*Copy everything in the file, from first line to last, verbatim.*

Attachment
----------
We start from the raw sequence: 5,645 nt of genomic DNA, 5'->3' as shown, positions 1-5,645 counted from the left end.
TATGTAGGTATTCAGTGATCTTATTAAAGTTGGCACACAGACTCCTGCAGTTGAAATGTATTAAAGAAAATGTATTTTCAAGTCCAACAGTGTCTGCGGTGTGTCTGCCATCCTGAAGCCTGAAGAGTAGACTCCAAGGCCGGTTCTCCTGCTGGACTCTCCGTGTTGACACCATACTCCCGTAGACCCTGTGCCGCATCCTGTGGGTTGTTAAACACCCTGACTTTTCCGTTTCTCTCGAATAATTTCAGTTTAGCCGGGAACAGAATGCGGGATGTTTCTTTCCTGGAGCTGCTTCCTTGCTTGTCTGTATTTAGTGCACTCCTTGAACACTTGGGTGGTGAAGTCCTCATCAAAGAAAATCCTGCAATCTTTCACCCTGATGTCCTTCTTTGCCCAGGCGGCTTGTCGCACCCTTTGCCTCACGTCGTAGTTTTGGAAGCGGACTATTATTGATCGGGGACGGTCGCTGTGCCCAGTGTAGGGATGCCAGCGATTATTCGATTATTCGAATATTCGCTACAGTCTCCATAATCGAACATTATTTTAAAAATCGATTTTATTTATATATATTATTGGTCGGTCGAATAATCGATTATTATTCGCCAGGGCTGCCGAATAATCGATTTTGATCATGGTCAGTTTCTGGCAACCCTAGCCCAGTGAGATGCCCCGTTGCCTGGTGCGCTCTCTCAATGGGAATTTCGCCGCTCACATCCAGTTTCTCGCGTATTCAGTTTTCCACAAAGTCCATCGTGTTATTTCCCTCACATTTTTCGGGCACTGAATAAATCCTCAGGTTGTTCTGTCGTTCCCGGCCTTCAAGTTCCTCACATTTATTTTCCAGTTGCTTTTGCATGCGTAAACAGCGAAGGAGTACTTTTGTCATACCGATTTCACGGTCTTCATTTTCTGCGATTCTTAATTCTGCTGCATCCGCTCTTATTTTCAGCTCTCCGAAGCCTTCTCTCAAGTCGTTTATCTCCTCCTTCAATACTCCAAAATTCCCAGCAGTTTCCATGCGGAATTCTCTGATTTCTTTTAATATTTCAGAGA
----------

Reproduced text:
We start from the raw sequence: 5,645 nt of genomic DNA, 5'->3' as shown, positions 1-5,645 counted from the left end.
TATGTAGGTATTCAGTGATCTTATTAAAGTTGGCACACAGACTCCTGCAGTTGAAATGTATTAAAGAAAATGTATTTTCAAGTCCAACAGTGTCTGCGGTGTGTCTGCCATCCTGAAGCCTGAAGAGTAGACTCCAAGGCCGGTTCTCCTGCTGGACTCTCCGTGTTGACACCATACTCCCGTAGACCCTGTGCCGCATCCTGTGGGTTGTTAAACACCCTGACTTTTCCGTTTCTCTCGAATAATTTCAGTTTAGCCGGGAACAGAATGCGGGATGTTTCTTTCCTGGAGCTGCTTCCTTGCTTGTCTGTATTTAGTGCACTCCTTGAACACTTGGGTGGTGAAGTCCTCATCAAAGAAAATCCTGCAATCTTTCACCCTGATGTCCTTCTTTGCCCAGGCGGCTTGTCGCACCCTTTGCCTCACGTCGTAGTTTTGGAAGCGGACTATTATTGATCGGGGACGGTCGCTGTGCCCAGTGTAGGGATGCCAGCGATTATTCGATTATTCGAATATTCGCTACAGTCTCCATAATCGAACATTATTTTAAAAATCGATTTTATTTATATATATTATTGGTCGGTCGAATAATCGATTATTATTCGCCAGGGCTGCCGAATAATCGATTTTGATCATGGTCAGTTTCTGGCAACCCTAGCCCAGTGAGATGCCCCGTTGCCTGGTGCGCTCTCTCAATGGGAATTTCGCCGCTCACATCCAGTTTCTCGCGTATTCAGTTTTCCACAAAGTCCATCGTGTTATTTCCCTCACATTTTTCGGGCACTGAATAAATCCTCAGGTTGTTCTGTCGTTCCCGGCCTTCAAGTTCCTCACATTTATTTTCCAGTTGCTTTTGCATGCGTAAACAGCGAAGGAGTACTTTTGTCATACCGATTTCACGGTCTTCATTTTCTGCGATTCTTAATTCTGCTGCATCCGCTCTTATTTTCAGCTCTCCGAAGCCTTCTCTCAAGTCGTTTATCTCCTCCTTCAATACTCCAAAATTCCCAGCAGTTTCCATGCGGAATTCTCTGATTTCTTTTAATATTTCAGAGA